I had no idea where anything was, so I just took off and followed the gaily-colored canvas hallways wherever they would take me. I ran past several performers rehearsing their acts: the word-swallowers eating their dictionaries (we'd tried to explain they were supposed to be SWORD-swallowers, but turned out they were deaf as well as dyslexic); Randall the Magnificent and his Performing Flea Troupe (Randall, pale from blood-loss, groaned at me for help, slumped into his corner with his tiny charges clinging to his arms and chest and swollen to the size of grapes, but he still hadn't paid me the $20 he owed me, so fuck him); and Tippi the chimpanzee, who nodded to me over his typewriter as he continued to churn out Shakespeare's The Tempest—but it seemed like nobody else even noticed me, so I just kept running until I found myself facing the huge black tent with a large door flap that read "The Unknown" above a crudely painted gilded star with a staring eye in the center that looked almost as bloodshot as the General's.

I burst through the door. The Unknown's little-person keeper was on a phone call as I tried to tell him what had happened, but I was so hysterical that he couldn't understand me. He told the person he was talking to he would call them back and hung up the phone, then looked at the frayed end of the phone cord where he'd ripped it out of the wall in anger a few months ago. "Damn, I should really call someone to fix that."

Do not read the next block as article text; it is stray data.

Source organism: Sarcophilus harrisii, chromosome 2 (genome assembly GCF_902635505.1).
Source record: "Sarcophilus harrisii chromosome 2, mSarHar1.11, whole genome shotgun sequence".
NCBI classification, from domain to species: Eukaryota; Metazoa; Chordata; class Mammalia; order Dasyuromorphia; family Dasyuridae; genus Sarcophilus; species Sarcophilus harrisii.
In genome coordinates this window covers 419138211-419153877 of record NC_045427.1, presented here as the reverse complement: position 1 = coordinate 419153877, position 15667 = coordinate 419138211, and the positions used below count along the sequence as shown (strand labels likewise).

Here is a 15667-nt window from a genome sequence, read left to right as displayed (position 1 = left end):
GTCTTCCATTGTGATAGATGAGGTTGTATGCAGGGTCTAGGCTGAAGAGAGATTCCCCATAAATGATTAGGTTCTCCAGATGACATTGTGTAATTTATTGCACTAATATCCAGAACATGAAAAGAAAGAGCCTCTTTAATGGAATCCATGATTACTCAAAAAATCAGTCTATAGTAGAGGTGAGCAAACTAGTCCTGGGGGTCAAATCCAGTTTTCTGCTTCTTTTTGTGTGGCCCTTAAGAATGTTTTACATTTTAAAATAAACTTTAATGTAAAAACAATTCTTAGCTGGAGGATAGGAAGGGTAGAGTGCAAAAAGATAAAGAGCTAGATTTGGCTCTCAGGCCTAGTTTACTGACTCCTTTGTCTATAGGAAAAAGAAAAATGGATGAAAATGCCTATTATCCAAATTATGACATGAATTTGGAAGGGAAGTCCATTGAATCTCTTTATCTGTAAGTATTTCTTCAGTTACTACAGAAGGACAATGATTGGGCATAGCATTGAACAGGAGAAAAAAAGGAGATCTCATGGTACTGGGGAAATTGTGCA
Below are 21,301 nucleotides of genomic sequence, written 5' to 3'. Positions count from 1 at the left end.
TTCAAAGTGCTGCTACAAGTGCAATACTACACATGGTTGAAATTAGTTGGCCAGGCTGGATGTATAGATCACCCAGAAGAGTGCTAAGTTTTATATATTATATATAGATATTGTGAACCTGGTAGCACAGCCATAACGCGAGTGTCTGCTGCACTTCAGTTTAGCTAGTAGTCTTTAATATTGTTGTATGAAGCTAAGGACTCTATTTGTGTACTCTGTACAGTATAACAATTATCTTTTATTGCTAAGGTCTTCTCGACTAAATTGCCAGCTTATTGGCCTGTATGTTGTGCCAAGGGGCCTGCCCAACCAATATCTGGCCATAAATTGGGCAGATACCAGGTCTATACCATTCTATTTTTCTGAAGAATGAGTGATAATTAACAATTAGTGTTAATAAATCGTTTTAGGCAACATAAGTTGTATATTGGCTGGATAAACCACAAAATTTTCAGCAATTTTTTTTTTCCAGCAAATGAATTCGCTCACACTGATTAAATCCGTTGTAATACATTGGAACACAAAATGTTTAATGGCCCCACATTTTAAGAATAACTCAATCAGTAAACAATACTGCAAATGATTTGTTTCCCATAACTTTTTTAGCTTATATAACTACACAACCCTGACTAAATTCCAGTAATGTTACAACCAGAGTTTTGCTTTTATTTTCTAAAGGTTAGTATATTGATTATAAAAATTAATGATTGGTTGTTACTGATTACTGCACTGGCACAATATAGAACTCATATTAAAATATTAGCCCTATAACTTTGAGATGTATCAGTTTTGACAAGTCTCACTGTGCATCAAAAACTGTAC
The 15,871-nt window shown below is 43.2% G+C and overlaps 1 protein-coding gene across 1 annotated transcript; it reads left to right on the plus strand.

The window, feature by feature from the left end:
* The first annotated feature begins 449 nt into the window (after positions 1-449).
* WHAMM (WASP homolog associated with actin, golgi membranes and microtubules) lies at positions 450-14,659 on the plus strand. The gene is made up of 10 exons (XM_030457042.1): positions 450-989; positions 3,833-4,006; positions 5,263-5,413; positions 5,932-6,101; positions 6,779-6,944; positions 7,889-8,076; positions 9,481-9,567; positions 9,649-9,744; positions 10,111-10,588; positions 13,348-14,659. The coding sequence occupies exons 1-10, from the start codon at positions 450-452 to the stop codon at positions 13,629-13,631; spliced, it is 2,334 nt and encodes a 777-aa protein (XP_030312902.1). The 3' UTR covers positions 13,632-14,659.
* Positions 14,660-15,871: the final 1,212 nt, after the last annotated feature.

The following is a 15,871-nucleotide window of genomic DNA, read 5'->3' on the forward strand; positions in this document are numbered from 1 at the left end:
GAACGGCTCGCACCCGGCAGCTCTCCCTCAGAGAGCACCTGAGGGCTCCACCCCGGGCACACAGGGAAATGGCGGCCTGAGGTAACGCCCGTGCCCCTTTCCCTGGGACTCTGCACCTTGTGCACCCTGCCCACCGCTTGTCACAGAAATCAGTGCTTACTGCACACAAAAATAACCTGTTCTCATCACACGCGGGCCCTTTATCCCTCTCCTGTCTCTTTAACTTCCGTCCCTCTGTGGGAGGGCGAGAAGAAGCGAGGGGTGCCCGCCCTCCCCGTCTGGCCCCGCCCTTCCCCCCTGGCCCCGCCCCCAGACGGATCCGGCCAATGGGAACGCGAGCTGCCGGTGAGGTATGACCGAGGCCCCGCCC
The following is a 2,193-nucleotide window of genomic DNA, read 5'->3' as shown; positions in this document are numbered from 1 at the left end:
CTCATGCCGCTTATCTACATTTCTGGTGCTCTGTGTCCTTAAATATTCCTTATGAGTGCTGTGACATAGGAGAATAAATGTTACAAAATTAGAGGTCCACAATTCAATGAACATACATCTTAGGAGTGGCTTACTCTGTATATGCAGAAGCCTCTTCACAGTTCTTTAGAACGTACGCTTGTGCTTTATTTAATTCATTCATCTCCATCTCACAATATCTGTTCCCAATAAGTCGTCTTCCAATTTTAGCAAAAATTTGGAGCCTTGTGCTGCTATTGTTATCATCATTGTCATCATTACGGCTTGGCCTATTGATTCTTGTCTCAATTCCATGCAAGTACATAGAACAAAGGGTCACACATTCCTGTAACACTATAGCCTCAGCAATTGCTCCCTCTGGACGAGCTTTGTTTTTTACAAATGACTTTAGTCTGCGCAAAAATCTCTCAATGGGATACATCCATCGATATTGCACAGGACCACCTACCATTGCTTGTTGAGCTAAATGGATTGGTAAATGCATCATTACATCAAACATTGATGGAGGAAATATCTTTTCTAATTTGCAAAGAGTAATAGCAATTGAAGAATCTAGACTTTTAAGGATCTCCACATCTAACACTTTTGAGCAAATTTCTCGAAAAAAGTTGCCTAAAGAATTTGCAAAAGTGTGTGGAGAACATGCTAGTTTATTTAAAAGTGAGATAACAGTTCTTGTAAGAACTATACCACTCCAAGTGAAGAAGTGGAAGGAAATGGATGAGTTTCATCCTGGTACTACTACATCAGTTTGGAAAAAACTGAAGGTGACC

He grabbed me a glass of water and told me everything would be fine. He tried to calm me down by having me take deep breaths. When that didn't calm me in the slightest, he had me rebreathe into a bag. That seemed to work, though the plastic clung to my mouth and nose and made me feel unpleasant and hot, and then dizzy. The last thing I heard as I blacked out was his high-pitched little voice croaking. "The Unknown will see you now."

I woke up in a cage that seemed infinitely large, the sawdust floor lined with itchy straw, flyers for our circus dating back two hundred years or more, and the gnawed bones of children. The Unknown was clinging to the ceiling of its cage, its gigantic turd-body providing the only light—a sickly, grey phosphorescence. Large, pustulent sacs burst along its body, releasing a butter-flavored popcorn topping that its attendants—exquisitely beautiful Japanese Geisha wearing nothing but slick films of shiny clear oil and expressions of slack, frozen hilarity—collected in pewter pans to take to our concession stand. The Unknown turned its tiny black jellbean eyes on me, and let go of the ceiling just with its top half, lowering down to me.